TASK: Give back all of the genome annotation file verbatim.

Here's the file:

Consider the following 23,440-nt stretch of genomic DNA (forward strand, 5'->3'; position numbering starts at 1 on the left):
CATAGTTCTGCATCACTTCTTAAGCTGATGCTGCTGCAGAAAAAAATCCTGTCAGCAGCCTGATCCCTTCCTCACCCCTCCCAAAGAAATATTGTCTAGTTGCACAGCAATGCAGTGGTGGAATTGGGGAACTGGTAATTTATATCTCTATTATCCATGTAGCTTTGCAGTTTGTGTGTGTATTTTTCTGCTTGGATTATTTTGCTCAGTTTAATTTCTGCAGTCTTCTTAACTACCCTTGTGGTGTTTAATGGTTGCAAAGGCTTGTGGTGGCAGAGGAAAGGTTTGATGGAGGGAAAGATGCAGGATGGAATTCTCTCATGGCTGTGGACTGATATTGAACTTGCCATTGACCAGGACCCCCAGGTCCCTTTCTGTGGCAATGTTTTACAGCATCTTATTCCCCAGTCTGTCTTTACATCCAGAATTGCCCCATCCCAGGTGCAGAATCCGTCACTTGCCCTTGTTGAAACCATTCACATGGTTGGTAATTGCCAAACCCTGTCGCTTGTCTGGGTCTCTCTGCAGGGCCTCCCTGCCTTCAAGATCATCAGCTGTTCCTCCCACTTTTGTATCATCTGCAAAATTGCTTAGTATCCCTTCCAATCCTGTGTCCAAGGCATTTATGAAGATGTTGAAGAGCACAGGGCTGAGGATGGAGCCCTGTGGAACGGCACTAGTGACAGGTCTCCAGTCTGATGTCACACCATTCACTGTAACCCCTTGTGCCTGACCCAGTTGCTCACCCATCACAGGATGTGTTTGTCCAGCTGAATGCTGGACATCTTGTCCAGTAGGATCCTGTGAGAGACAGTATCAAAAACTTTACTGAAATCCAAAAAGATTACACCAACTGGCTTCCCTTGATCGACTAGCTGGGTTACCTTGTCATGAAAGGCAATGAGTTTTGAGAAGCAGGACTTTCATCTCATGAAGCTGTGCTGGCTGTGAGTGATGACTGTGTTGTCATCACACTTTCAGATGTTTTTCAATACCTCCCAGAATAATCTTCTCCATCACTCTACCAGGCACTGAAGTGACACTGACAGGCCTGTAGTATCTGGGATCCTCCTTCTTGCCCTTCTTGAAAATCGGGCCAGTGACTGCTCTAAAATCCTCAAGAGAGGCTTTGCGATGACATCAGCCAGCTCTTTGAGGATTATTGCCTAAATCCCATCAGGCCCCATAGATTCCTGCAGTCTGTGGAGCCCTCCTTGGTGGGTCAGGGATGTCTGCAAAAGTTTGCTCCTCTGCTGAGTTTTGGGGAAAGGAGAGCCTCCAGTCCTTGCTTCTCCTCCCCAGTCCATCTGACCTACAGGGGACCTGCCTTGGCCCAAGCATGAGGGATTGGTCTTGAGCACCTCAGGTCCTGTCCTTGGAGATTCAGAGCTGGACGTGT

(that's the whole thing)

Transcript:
Consider the following 23,440-nt stretch of genomic DNA (forward strand, 5'->3'; position numbering starts at 1 on the left):
CATAGTTCTGCATCACTTCTTAAGCTGATGCTGCTGCAGAAAAAAATCCTGTCAGCAGCCTGATCCCTTCCTCACCCCTCCCAAAGAAATATTGTCTAGTTGCACAGCAATGCAGTGGTGGAATTGGGGAACTGGTAATTTATATCTCTATTATCCATGTAGCTTTGCAGTTTGTGTGTGTATTTTTCTGCTTGGATTATTTTGCTCAGTTTAATTTCTGCAGTCTTCTTAACTACCCTTGTGGTGTTTAATGGTTGCAAAGGCTTGTGGTGGCAGAGGAAAGGTTTGATGGAGGGAAAGATGCAGGATGGAATTCTCTCATGGCTGTGGACTGATATTGAACTTGCCATTGACCAGGACCCCCAGGTCCCTTTCTGTGGCAATGTTTTACAGCATCTTATTCCCCAGTCTGTCTTTACATCCAGAATTGCCCCATCCCAGGTGCAGAATCCGTCACTTGCCCTTGTTGAAACCATTCACATGGTTGGTAATTGCCAAACCCTGTCGCTTGTCTGGGTCTCTCTGCAGGGCCTCCCTGCCTTCAAGATCATCAGCTGTTCCTCCCACTTTTGTATCATCTGCAAAATTGCTTAGTATCCCTTCCAATCCTGTGTCCAAGGCATTTATGAAGATGTTGAAGAGCACAGGGCTGAGGATGGAGCCCTGTGGAACGGCACTAGTGACAGGTCTCCAGTCTGATGTCACACCATTCACTGTAACCCCTTGTGCCTGACCCAGTTGCTCACCCATCACAGGATGTGTTTGTCCAGCTGAATGCTGGACATCTTGTCCAGTAGGATCCTGTGAGAGACAGTATCAAAAACTTTACTGAAATCCAAAAAGATTACACCAACTGGCTTCCCTTGATCGACTAGCTGGGTTACCTTGTCATGAAAGGCAATGAGTTTTGAGAAGCAGGACTTTCATCTCATGAAGCTGTGCTGGCTGTGAGTGATGACTGTGTTGTCATCACACTTTCAGATGTTTTTCAATACCTCCCAGAATAATCTTCTCCATCACTCTACCAGGCACTGAAGTGACACTGACAGGCCTGTAGTATCTGGGATCCTCCTTCTTGCCCTTCTTGAAAATCGGGCCAGTGACTGCTCTAAAATCCTCAAGAGAGGCTTTGCGATGACATCAGCCAGCTCTTTGAGGATTATTGCCTAAATCCCATCAGGCCCCATAGATTCCTGCAGTCTGTGGAGCCCTCCTTGGTGGGTCAGGGATGTCTGCAAAAGTTTGCTCCTCTGCTGAGTTTTGGGGAAAGGAGAGCCTCCAGTCCTTGCTTCTCCTCCCCAGTCCATCTGACCTACAGGGGACCTGCCTTGGCCCAAGCATGAGGGATTGGTCTTGAGCACCTCAGGTCCTGTCCTTGGAGATTCAGAGCTGGACGTGT